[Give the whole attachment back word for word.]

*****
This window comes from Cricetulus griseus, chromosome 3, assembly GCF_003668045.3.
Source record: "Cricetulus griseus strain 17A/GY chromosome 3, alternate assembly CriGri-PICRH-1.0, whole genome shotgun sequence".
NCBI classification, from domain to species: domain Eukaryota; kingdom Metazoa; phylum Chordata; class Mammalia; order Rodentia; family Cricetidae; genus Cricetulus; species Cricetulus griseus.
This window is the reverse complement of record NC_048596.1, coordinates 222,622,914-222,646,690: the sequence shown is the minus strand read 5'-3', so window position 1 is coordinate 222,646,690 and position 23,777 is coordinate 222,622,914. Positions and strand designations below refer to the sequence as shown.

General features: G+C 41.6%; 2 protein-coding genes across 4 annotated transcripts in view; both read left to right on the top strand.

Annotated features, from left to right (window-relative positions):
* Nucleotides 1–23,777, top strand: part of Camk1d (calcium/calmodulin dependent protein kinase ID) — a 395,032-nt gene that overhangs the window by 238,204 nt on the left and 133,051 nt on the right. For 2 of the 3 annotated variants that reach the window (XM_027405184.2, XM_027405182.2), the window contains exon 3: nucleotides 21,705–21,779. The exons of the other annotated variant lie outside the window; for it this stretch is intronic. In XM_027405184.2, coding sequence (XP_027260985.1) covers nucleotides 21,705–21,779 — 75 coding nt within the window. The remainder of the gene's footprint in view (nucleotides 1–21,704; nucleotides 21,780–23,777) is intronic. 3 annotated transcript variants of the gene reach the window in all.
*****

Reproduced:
This window comes from Cricetulus griseus, chromosome 3, assembly GCF_003668045.3.
Source record: "Cricetulus griseus strain 17A/GY chromosome 3, alternate assembly CriGri-PICRH-1.0, whole genome shotgun sequence".
NCBI classification, from domain to species: domain Eukaryota; kingdom Metazoa; phylum Chordata; class Mammalia; order Rodentia; family Cricetidae; genus Cricetulus; species Cricetulus griseus.
This window is the reverse complement of record NC_048596.1, coordinates 222,622,914-222,646,690: the sequence shown is the minus strand read 5'-3', so window position 1 is coordinate 222,646,690 and position 23,777 is coordinate 222,622,914. Positions and strand designations below refer to the sequence as shown.

General features: G+C 41.6%; 2 protein-coding genes across 4 annotated transcripts in view; both read left to right on the top strand.

Annotated features, from left to right (window-relative positions):
* Nucleotides 1–23,777, top strand: part of Camk1d (calcium/calmodulin dependent protein kinase ID) — a 395,032-nt gene that overhangs the window by 238,204 nt on the left and 133,051 nt on the right. For 2 of the 3 annotated variants that reach the window (XM_027405184.2, XM_027405182.2), the window contains exon 3: nucleotides 21,705–21,779. The exons of the other annotated variant lie outside the window; for it this stretch is intronic. In XM_027405184.2, coding sequence (XP_027260985.1) covers nucleotides 21,705–21,779 — 75 coding nt within the window. The remainder of the gene's footprint in view (nucleotides 1–21,704; nucleotides 21,780–23,777) is intronic. 3 annotated transcript variants of the gene reach the window in all.